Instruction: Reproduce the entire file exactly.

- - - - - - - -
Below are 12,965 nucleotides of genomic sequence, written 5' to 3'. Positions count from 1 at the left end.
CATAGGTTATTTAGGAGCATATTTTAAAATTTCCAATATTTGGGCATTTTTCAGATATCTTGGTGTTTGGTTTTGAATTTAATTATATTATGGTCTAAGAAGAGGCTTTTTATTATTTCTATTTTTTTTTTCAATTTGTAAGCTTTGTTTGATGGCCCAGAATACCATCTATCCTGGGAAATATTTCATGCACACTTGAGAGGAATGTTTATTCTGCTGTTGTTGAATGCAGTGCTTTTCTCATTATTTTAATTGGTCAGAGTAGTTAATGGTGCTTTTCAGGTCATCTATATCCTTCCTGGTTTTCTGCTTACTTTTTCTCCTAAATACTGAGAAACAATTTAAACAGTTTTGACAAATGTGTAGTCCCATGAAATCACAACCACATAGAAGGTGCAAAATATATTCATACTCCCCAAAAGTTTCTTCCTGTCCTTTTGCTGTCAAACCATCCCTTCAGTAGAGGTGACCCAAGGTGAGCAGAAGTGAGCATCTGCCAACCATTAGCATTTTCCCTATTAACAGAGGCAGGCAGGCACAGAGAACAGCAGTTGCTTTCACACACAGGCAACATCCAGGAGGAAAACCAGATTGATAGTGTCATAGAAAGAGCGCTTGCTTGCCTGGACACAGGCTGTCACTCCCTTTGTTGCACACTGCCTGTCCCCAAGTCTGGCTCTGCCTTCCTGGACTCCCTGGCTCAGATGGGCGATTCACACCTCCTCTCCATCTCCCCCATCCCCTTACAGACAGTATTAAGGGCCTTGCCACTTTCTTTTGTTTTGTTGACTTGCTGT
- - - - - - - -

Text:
Below are 12,965 nucleotides of genomic sequence, written 5' to 3'. Positions count from 1 at the left end.
CATAGGTTATTTAGGAGCATATTTTAAAATTTCCAATATTTGGGCATTTTTCAGATATCTTGGTGTTTGGTTTTGAATTTAATTATATTATGGTCTAAGAAGAGGCTTTTTATTATTTCTATTTTTTTTTTCAATTTGTAAGCTTTGTTTGATGGCCCAGAATACCATCTATCCTGGGAAATATTTCATGCACACTTGAGAGGAATGTTTATTCTGCTGTTGTTGAATGCAGTGCTTTTCTCATTATTTTAATTGGTCAGAGTAGTTAATGGTGCTTTTCAGGTCATCTATATCCTTCCTGGTTTTCTGCTTACTTTTTCTCCTAAATACTGAGAAACAATTTAAACAGTTTTGACAAATGTGTAGTCCCATGAAATCACAACCACATAGAAGGTGCAAAATATATTCATACTCCCCAAAAGTTTCTTCCTGTCCTTTTGCTGTCAAACCATCCCTTCAGTAGAGGTGACCCAAGGTGAGCAGAAGTGAGCATCTGCCAACCATTAGCATTTTCCCTATTAACAGAGGCAGGCAGGCACAGAGAACAGCAGTTGCTTTCACACACAGGCAACATCCAGGAGGAAAACCAGATTGATAGTGTCATAGAAAGAGCGCTTGCTTGCCTGGACACAGGCTGTCACTCCCTTTGTTGCACACTGCCTGTCCCCAAGTCTGGCTCTGCCTTCCTGGACTCCCTGGCTCAGATGGGCGATTCACACCTCCTCTCCATCTCCCCCATCCCCTTACAGACAGTATTAAGGGCCTTGCCACTTTCTTTTGTTTTGTTGACTTGCTGT